Re: Casting references through unions.

=?ISO-8859-15?Q?Falk_Tannh=E4user?= <>
11 Oct 2006 20:59:15 -0400
Steve Checkoway schrieb:

Is the cast in the following code valid?

template <typename TO, typename FROM>
TO &CastSimilarTypes( FROM &val )
    union conv { FROM from; TO to; };
    conv &u = (conv &)val;

My guess is no. When I replace the c-style cast with static_cast<conv
&>(val), gcc chokes on it.

Normal. It's a reinterpret_cast. I don't see what the above function
buys you over just writing
In particular, it won't work when sizeof(FROM) < sizeof(TO), or 'val'
(the Lvalue of type FROM) is not properly aligned for storing an object
of type TO, or when it contains a bit pattern that is invalid for TO.

I had the idea to change the code to

template <typename TO, typename FROM>
TO &CastSimilarTypes( FROM &val )
    union conv { FROM *from; TO *to; };
    conv u = { &val };
    return *;

but I'm not sure that that is any more valid even though gcc seems to
allow it and there are no casts required.

Pointers to different types do not need to have the same size or object
representations - on some implementations, you have
    sizeof(char*) > sizeof(int*)
Thus the situation is even worse than as for reinterpret_cast, since
'to' does not even need to point to the same object as 'from' does.

Assuming that it isn't, the real issue is casting enums to int
references, mostly for functions that return values in parameters. For
example, I have been replacing the commented line of code with the code
that follows it:

void Foo( int &i ) { /* ... */ }
enum E { /* ... */ };
/* ... */
E e;
// Foo( (int &)e ); // Replacing this line with what follows.
int temp;
Foo( temp );
e = E( temp );

(int&)e is equivalent to reinterpret_cast<int&>(e) and is not guaranteed
to work, because 'int' and 'E' do not need to have the same size - think
about what happens when 'E' comports enumerators initialized to values
that do not fit in an 'int'. OTOH, a compiler could choose signed or
unsigned 'char' or 'short' as the underlying type of 'E' provided all
enumerator values can be represented within this type.

The second variant (using 'int temp') is OK, unless the value of 'temp'
happens to be out of range for 'E', in which case the result is
unspecified (but at least the behavior is not undefined). The three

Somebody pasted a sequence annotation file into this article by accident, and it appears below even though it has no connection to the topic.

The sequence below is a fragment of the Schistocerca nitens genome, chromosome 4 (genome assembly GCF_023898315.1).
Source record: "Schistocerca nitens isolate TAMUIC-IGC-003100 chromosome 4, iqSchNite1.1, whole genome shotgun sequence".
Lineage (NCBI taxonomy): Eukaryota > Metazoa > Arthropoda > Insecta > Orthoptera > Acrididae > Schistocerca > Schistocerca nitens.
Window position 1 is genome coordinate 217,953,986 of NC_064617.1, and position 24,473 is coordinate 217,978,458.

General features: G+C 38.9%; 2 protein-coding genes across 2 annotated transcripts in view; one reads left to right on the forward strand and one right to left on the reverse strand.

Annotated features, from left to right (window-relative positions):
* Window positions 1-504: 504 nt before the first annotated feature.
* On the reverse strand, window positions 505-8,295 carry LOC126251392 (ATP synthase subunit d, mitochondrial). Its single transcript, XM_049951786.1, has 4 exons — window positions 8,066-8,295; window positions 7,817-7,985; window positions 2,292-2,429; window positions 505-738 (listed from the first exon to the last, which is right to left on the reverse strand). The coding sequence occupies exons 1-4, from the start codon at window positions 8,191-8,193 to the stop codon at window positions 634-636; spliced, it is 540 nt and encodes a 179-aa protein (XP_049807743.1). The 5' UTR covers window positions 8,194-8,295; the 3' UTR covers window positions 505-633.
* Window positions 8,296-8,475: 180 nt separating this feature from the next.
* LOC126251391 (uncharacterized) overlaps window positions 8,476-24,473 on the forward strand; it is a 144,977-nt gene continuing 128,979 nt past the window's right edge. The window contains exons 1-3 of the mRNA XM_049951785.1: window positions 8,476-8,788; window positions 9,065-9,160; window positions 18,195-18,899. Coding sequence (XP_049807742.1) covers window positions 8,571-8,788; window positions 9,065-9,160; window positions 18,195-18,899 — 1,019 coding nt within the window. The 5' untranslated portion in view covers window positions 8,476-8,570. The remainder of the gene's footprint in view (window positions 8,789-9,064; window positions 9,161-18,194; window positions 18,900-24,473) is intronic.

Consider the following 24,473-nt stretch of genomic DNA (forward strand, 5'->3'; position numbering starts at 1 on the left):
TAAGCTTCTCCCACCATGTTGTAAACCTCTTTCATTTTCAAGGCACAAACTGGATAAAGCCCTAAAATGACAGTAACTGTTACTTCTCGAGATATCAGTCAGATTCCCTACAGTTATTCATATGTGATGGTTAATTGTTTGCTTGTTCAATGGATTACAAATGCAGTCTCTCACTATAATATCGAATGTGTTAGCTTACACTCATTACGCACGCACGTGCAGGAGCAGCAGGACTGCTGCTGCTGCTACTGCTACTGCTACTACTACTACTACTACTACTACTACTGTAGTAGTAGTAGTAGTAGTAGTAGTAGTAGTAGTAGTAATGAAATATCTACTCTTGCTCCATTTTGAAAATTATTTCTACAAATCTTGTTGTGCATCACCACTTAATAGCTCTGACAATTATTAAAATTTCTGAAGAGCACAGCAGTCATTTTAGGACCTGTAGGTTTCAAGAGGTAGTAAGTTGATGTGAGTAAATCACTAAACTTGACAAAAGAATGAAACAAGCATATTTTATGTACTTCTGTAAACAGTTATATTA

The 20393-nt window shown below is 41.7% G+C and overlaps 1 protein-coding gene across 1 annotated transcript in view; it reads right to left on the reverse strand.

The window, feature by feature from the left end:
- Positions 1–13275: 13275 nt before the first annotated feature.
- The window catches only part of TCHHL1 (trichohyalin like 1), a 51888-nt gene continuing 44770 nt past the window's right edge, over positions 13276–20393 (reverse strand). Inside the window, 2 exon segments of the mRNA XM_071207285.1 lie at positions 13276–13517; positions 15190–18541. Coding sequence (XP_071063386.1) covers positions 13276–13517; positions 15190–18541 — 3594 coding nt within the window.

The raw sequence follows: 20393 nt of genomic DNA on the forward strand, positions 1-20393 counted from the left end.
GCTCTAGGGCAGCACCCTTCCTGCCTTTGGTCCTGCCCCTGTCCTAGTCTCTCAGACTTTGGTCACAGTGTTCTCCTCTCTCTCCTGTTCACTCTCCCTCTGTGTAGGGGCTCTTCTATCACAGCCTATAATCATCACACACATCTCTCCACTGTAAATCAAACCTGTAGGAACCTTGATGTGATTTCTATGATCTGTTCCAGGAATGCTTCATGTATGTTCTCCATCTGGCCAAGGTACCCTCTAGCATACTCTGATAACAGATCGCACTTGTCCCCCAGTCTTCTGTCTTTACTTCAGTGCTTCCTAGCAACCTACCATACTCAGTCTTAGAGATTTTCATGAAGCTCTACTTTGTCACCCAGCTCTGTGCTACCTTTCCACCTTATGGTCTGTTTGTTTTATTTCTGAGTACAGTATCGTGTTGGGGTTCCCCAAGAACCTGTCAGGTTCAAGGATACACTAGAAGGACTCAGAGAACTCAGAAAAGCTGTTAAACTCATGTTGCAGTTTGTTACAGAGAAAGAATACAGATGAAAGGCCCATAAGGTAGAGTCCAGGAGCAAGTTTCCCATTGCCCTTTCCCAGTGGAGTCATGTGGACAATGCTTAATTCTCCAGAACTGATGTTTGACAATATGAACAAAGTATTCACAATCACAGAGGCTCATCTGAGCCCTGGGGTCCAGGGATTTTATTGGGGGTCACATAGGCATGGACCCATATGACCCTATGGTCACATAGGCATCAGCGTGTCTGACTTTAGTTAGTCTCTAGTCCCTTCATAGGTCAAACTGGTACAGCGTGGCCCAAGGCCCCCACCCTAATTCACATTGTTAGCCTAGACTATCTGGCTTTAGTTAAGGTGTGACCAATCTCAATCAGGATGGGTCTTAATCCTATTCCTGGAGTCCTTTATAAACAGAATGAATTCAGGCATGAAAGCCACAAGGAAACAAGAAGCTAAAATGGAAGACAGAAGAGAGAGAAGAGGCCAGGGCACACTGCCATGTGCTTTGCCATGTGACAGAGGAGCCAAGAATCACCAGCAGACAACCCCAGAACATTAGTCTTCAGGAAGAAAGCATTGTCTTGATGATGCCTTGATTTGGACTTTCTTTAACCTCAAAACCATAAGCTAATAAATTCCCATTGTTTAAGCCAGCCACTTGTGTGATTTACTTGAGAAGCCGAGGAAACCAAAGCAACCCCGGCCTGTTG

lines can be replaced by one with the following:

    template<typename DstT, typename SrcT> class ref_conv_helper
      SrcT& src;
      DstT dest;
      explicit ref_conv_helper(SrcT& s) : src(s), dest() {}
      operator DstT&() { return dest; }

        // Check if dest is within range for SrcT?
        src = static_cast<SrcT>(dest);
    }; // class ref_conv_helper

    template<typename DstT, typename SrcT> inline
    ref_conv_helper<DstT, SrcT> ref_convert(SrcT& src)
    { return ref_conv_helper<DstT, SrcT>(src); }

Now you are able to write
where the source type ('E' in your example) is automatically deduced for
instantiating ref_convert. The life time of the temporary of type
ref_conv_helper<int, E> extends to the end of the full expression
(comprising the call to Foo()) and its destructor writes the result into

FWIW, it is even possible to let the compiler deduce the destination
type, letting you write
However, there are two important drawbacks: It will fail if Foo() is
overloaded/templatised for several parameter types, and it has much more
overhead (dynamic allocation + virtual dispatch, unless somebody comes
up with a better solution). Anyway, here is how to do it:

    template<typename SrcT> class ref_conv_helper
      struct wrapper_base
        virtual ~wrapper_base() {}
        virtual void get_src(SrcT&) = 0;
      }; // struct wrapper_base

      template<typename DstT> struct wrapper : public wrapper_base
        DstT dest;
        wrapper() : dest() {}

        void get_src(SrcT& src)
          // Check if dest is in range for SrcT?
          src = static_cast<SrcT>(dest);
      }; // struct wrapper

      wrapper_base* ptr;
      SrcT& src;

      explicit ref_conv_helper(SrcT& s) : ptr(0), src(s) {}

      template<typename DstT> operator DstT&()
        wrapper<DstT>* p = new wrapper<DstT>;
        ptr = p;
        return p->dest;

      // Without the following, GCC generates compilation errors since
      // it tries to instantiate above conversion operator with DstT =
      // 'ref_conv_helper const'.
      // Comeau doesn't require this (and even warns that this operator
      // will not be called for implicit or explicit conversions).
      operator ref_conv_helper const&() { return *this; }

        if(ptr != 0)
        delete ptr;
    }; // class ref_conv_helper

    template<typename SrcT> inline
    ref_conv_helper<SrcT> ref_convert(SrcT& src)
    { return ref_conv_helper<SrcT>(src); }


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